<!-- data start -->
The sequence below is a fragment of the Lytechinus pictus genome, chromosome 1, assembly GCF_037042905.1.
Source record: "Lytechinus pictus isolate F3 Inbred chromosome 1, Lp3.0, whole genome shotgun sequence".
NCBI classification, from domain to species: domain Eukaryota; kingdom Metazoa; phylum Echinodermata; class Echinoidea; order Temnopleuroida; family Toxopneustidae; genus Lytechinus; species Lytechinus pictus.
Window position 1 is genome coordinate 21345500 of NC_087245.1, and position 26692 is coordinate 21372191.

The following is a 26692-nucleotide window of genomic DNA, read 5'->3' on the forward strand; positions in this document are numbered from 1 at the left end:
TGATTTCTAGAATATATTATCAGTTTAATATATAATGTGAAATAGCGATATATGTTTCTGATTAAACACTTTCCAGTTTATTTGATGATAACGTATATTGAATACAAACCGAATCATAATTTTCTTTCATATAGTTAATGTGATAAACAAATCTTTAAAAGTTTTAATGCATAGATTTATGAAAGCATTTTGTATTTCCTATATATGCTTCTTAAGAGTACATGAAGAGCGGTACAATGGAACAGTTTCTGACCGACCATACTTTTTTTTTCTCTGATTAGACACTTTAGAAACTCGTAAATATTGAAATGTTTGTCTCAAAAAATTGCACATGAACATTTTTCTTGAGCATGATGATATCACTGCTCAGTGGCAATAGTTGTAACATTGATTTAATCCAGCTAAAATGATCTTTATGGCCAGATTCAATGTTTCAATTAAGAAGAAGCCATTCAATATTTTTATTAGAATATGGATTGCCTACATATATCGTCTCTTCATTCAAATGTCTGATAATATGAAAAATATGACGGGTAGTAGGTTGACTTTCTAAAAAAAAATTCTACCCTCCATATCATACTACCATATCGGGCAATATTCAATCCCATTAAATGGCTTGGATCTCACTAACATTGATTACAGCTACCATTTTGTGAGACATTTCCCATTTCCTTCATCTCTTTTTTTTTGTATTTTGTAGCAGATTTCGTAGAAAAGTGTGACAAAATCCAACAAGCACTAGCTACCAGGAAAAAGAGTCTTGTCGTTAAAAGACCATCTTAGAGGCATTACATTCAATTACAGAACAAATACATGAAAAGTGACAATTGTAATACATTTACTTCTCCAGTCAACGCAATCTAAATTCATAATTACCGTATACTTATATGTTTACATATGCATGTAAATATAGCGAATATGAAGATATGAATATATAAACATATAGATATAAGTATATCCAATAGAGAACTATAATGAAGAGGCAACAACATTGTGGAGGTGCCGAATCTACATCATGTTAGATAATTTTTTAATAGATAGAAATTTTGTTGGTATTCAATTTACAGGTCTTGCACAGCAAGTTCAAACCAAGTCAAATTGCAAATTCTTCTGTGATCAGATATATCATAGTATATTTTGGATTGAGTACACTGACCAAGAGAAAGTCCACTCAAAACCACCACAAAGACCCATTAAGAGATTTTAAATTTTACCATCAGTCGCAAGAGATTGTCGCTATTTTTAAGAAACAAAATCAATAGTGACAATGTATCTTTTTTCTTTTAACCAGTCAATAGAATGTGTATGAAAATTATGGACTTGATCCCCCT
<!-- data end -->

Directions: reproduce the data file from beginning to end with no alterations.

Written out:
The sequence below is a fragment of the Lytechinus pictus genome, chromosome 1, assembly GCF_037042905.1.
Source record: "Lytechinus pictus isolate F3 Inbred chromosome 1, Lp3.0, whole genome shotgun sequence".
NCBI classification, from domain to species: domain Eukaryota; kingdom Metazoa; phylum Echinodermata; class Echinoidea; order Temnopleuroida; family Toxopneustidae; genus Lytechinus; species Lytechinus pictus.
Window position 1 is genome coordinate 21345500 of NC_087245.1, and position 26692 is coordinate 21372191.

The following is a 26692-nucleotide window of genomic DNA, read 5'->3' on the forward strand; positions in this document are numbered from 1 at the left end:
TGATTTCTAGAATATATTATCAGTTTAATATATAATGTGAAATAGCGATATATGTTTCTGATTAAACACTTTCCAGTTTATTTGATGATAACGTATATTGAATACAAACCGAATCATAATTTTCTTTCATATAGTTAATGTGATAAACAAATCTTTAAAAGTTTTAATGCATAGATTTATGAAAGCATTTTGTATTTCCTATATATGCTTCTTAAGAGTACATGAAGAGCGGTACAATGGAACAGTTTCTGACCGACCATACTTTTTTTTTCTCTGATTAGACACTTTAGAAACTCGTAAATATTGAAATGTTTGTCTCAAAAAATTGCACATGAACATTTTTCTTGAGCATGATGATATCACTGCTCAGTGGCAATAGTTGTAACATTGATTTAATCCAGCTAAAATGATCTTTATGGCCAGATTCAATGTTTCAATTAAGAAGAAGCCATTCAATATTTTTATTAGAATATGGATTGCCTACATATATCGTCTCTTCATTCAAATGTCTGATAATATGAAAAATATGACGGGTAGTAGGTTGACTTTCTAAAAAAAAATTCTACCCTCCATATCATACTACCATATCGGGCAATATTCAATCCCATTAAATGGCTTGGATCTCACTAACATTGATTACAGCTACCATTTTGTGAGACATTTCCCATTTCCTTCATCTCTTTTTTTTTGTATTTTGTAGCAGATTTCGTAGAAAAGTGTGACAAAATCCAACAAGCACTAGCTACCAGGAAAAAGAGTCTTGTCGTTAAAAGACCATCTTAGAGGCATTACATTCAATTACAGAACAAATACATGAAAAGTGACAATTGTAATACATTTACTTCTCCAGTCAACGCAATCTAAATTCATAATTACCGTATACTTATATGTTTACATATGCATGTAAATATAGCGAATATGAAGATATGAATATATAAACATATAGATATAAGTATATCCAATAGAGAACTATAATGAAGAGGCAACAACATTGTGGAGGTGCCGAATCTACATCATGTTAGATAATTTTTTAATAGATAGAAATTTTGTTGGTATTCAATTTACAGGTCTTGCACAGCAAGTTCAAACCAAGTCAAATTGCAAATTCTTCTGTGATCAGATATATCATAGTATATTTTGGATTGAGTACACTGACCAAGAGAAAGTCCACTCAAAACCACCACAAAGACCCATTAAGAGATTTTAAATTTTACCATCAGTCGCAAGAGATTGTCGCTATTTTTAAGAAACAAAATCAATAGTGACAATGTATCTTTTTTCTTTTAACCAGTCAATAGAATGTGTATGAAAATTATGGACTTGATCCCCCT